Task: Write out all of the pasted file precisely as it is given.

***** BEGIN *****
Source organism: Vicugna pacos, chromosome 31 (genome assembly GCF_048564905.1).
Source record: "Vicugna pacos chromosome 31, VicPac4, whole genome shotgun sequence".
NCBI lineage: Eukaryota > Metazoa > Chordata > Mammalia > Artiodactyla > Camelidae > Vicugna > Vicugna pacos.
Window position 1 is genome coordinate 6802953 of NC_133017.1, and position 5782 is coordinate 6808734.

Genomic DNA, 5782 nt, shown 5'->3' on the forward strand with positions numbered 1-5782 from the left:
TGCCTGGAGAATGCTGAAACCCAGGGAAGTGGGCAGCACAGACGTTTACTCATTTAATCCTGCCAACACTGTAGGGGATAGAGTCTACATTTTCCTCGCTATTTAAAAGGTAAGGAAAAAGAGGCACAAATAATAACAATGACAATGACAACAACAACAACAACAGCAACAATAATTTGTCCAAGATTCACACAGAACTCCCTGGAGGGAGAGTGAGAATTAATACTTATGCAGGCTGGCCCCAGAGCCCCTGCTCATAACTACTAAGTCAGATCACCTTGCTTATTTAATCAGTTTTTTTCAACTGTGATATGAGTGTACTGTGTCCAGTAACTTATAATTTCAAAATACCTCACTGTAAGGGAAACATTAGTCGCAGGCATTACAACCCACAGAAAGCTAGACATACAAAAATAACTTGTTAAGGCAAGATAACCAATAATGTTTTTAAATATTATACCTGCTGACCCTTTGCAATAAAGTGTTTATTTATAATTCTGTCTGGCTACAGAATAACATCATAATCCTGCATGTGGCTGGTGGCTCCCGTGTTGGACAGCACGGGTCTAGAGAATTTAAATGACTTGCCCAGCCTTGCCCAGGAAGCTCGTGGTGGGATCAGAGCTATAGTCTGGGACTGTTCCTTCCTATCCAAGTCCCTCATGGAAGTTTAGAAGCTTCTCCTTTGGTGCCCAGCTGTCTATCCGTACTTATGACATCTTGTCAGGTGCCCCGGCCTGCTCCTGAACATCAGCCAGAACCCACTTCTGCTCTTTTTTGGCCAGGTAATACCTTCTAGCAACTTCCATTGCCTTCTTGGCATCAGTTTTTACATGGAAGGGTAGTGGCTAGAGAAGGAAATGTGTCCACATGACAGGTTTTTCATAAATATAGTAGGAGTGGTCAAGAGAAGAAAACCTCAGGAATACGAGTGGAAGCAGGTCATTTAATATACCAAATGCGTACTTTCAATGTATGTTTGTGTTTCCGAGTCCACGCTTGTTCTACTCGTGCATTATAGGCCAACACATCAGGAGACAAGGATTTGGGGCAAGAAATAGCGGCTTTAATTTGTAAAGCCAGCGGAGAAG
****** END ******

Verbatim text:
Source organism: Vicugna pacos, chromosome 31 (genome assembly GCF_048564905.1).
Source record: "Vicugna pacos chromosome 31, VicPac4, whole genome shotgun sequence".
NCBI lineage: Eukaryota > Metazoa > Chordata > Mammalia > Artiodactyla > Camelidae > Vicugna > Vicugna pacos.
Window position 1 is genome coordinate 6802953 of NC_133017.1, and position 5782 is coordinate 6808734.

Genomic DNA, 5782 nt, shown 5'->3' on the forward strand with positions numbered 1-5782 from the left:
TGCCTGGAGAATGCTGAAACCCAGGGAAGTGGGCAGCACAGACGTTTACTCATTTAATCCTGCCAACACTGTAGGGGATAGAGTCTACATTTTCCTCGCTATTTAAAAGGTAAGGAAAAAGAGGCACAAATAATAACAATGACAATGACAACAACAACAACAACAGCAACAATAATTTGTCCAAGATTCACACAGAACTCCCTGGAGGGAGAGTGAGAATTAATACTTATGCAGGCTGGCCCCAGAGCCCCTGCTCATAACTACTAAGTCAGATCACCTTGCTTATTTAATCAGTTTTTTTCAACTGTGATATGAGTGTACTGTGTCCAGTAACTTATAATTTCAAAATACCTCACTGTAAGGGAAACATTAGTCGCAGGCATTACAACCCACAGAAAGCTAGACATACAAAAATAACTTGTTAAGGCAAGATAACCAATAATGTTTTTAAATATTATACCTGCTGACCCTTTGCAATAAAGTGTTTATTTATAATTCTGTCTGGCTACAGAATAACATCATAATCCTGCATGTGGCTGGTGGCTCCCGTGTTGGACAGCACGGGTCTAGAGAATTTAAATGACTTGCCCAGCCTTGCCCAGGAAGCTCGTGGTGGGATCAGAGCTATAGTCTGGGACTGTTCCTTCCTATCCAAGTCCCTCATGGAAGTTTAGAAGCTTCTCCTTTGGTGCCCAGCTGTCTATCCGTACTTATGACATCTTGTCAGGTGCCCCGGCCTGCTCCTGAACATCAGCCAGAACCCACTTCTGCTCTTTTTTGGCCAGGTAATACCTTCTAGCAACTTCCATTGCCTTCTTGGCATCAGTTTTTACATGGAAGGGTAGTGGCTAGAGAAGGAAATGTGTCCACATGACAGGTTTTTCATAAATATAGTAGGAGTGGTCAAGAGAAGAAAACCTCAGGAATACGAGTGGAAGCAGGTCATTTAATATACCAAATGCGTACTTTCAATGTATGTTTGTGTTTCCGAGTCCACGCTTGTTCTACTCGTGCATTATAGGCCAACACATCAGGAGACAAGGATTTGGGGCAAGAAATAGCGGCTTTAATTTGTAAAGCCAGCGGAGAAG